Ride service Bridj plans package deliveries, with robots helping
If Matthew George has his way, a robot might deliver your groceries, maybe as soon as this year.
George, 26, is cofounder and chief executive of Bridj, a Boston transportation startup that runs an Uber-like bus service in Boston, Washington, D.C., and Kansas City. Now George is planning to launch BridjBOX, a delivery service that would use self-driving droids to bring packages to your door.
“Through BridjBOX, we’ll be able to seamlessly and autonomously deliver goods alongside people, thus allowing one vehicle to do the job of five,” George said.
That’s the plan, anyway. George said Bridj is testing a number of delivery robots, but declined to show them or describe them in detail, citing nondisclosure agreements with the robot manufacturers.
Bridj already has thousands of riders in Greater Boston who use a smartphone app to summon a ride from its buses. Unlike standard city buses, Bridj buses don’t travel preset routes. Instead, the company’s software makes up routes on the fly, based on where customers are requesting rides. A typical ride costs about $4.25.
With BridjBOX, the same 14-seat buses would be stuffed with parcels as well as people, and the same routing software would design optimal delivery routes. The drivers would offload the packages to storage lockers around Boston. At first, human couriers would walk the packages to their destinations.
But George hopes to be using robots before the year is out. The machines would be able to open the lockers, extract the packages, then roll down sidewalks at about 3 miles an hour to deliver them to a home or business. The robots won’t climb stairs or ring doorbells. They would just drop the package at the door and roll away.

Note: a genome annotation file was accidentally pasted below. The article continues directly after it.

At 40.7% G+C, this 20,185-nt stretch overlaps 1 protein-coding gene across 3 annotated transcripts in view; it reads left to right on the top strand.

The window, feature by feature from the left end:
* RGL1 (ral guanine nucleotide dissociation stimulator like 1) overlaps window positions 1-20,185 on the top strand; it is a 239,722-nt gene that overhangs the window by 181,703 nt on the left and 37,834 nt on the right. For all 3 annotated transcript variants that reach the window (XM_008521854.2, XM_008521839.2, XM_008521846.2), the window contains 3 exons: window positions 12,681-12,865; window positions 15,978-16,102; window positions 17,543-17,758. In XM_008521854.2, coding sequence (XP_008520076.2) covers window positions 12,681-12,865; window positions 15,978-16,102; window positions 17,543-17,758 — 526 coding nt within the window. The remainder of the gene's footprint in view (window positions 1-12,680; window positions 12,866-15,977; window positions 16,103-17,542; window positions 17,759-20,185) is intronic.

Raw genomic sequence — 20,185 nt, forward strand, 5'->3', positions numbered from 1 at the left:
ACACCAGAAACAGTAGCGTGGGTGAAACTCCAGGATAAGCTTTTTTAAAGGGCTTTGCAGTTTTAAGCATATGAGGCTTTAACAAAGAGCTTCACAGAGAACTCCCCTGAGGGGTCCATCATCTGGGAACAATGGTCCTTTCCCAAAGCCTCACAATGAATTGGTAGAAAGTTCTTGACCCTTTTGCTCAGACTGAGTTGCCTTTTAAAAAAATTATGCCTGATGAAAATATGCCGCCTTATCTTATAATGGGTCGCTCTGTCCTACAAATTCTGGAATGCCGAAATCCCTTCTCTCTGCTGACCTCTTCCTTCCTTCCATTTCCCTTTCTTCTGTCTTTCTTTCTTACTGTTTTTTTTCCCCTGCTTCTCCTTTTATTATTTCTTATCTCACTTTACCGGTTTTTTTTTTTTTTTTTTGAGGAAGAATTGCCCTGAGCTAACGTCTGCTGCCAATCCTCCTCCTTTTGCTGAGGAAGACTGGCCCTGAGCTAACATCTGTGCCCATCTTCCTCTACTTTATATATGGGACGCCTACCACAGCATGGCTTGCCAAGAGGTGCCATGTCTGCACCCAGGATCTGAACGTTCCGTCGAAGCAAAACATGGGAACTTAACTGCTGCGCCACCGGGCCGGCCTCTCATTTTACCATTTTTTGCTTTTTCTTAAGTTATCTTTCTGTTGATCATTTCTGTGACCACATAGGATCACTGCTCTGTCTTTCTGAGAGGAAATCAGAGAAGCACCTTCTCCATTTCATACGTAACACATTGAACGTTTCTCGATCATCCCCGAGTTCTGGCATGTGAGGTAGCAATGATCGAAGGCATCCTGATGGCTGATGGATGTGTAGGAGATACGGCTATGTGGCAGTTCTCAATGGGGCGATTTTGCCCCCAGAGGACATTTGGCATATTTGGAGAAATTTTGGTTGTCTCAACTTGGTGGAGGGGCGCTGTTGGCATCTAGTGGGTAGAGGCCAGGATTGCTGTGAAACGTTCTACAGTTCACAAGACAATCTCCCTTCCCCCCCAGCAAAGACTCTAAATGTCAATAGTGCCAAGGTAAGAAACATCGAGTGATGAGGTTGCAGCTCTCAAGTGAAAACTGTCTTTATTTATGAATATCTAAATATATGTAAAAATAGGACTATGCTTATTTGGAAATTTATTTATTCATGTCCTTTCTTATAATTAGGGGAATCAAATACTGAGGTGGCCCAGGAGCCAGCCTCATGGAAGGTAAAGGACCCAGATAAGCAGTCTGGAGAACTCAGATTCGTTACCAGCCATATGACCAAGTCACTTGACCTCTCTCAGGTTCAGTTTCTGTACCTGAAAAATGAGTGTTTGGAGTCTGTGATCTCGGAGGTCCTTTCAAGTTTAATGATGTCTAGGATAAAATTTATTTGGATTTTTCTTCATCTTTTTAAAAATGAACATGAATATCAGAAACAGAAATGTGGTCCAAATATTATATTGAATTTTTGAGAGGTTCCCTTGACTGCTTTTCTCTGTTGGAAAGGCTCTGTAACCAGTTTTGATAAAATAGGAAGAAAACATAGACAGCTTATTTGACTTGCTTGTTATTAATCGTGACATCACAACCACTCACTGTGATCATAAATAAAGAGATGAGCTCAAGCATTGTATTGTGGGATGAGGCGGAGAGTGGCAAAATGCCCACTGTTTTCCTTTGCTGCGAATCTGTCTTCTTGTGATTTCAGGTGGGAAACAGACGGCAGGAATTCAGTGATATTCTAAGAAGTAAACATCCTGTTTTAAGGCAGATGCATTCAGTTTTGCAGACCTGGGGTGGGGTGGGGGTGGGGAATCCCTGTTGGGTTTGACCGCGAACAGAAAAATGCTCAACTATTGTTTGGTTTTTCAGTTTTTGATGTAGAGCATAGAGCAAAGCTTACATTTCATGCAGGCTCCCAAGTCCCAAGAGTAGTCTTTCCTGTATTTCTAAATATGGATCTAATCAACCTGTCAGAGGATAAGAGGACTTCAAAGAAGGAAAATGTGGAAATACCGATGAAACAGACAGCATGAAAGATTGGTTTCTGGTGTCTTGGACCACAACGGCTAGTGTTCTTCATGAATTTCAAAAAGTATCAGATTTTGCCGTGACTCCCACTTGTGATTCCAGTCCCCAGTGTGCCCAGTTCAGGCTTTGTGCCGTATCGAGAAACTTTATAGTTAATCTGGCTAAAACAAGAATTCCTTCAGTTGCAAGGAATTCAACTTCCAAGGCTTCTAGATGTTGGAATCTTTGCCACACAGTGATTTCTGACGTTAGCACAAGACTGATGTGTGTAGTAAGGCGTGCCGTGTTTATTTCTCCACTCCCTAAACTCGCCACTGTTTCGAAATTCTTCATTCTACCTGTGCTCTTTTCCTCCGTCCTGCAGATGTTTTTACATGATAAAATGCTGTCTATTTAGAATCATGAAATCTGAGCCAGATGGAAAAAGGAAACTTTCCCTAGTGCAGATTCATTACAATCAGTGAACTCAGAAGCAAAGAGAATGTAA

For now, Bridj is practicing by delivering only merchandise that is for sale on its website, Bridjbox.com. The site offers beverages, such as seltzer and bottled water, and dry goods, including paper towels, trash bags, soap, and detergent. It hopes to expand into deliveries of perishables such as fresh produce and wants to strike delivery deals with other retailers.
And there’s more to come. George said he’s working on a long-term plan to automate Bridj’s buses so they could navigate city streets without a human at the wheel. “We’re going to start to introduce autonomous vehicles and autonomous delivery devices over the coming months, using Boston as a laboratory,” he said.
Bridj intends to clear the robotic delivery service with Boston city officials before proceeding. But a spokeswoman for Mayor Martin J. Walsh said that the city has not yet discussed the idea with the company.
Other cities may beat Boston to it. An Estonian company, Starship Technologies, said in July that it would use robots to deliver takeout food in London, through Just Eat, a British food delivery service. Starship is also supposed to start delivering mail in three cities in Switzerland next month.
The robot is a six-wheeled vehicle that looks a lot like a rolling beer cooler. Starship said it has tested the machines in 40 cities, covering more than 5,000 miles without an accident.
In Palo Alto, Calif., researchers at Stanford University said they are working on Jackrabbot, an automated delivery cart.
Dan Kara, a robotics industry analyst for ABI Research in New York, said that with today’s navigational technologies, the BridjBOX robots should have no trouble finding their way through Boston. But he warned that thieves and vandals may be a tougher challenge. “The questions I have are in terms of security and malicious activity,” he said.
George said the same cameras the robots would use to navigate would also serve as a security system. While he’s counting on the public’s good behavior, George realizes there’s a risk in sending defenseless robots through Boston’s streets.
“That’ll be a great picture,” George said, “when the first one comes back with arrows in it.”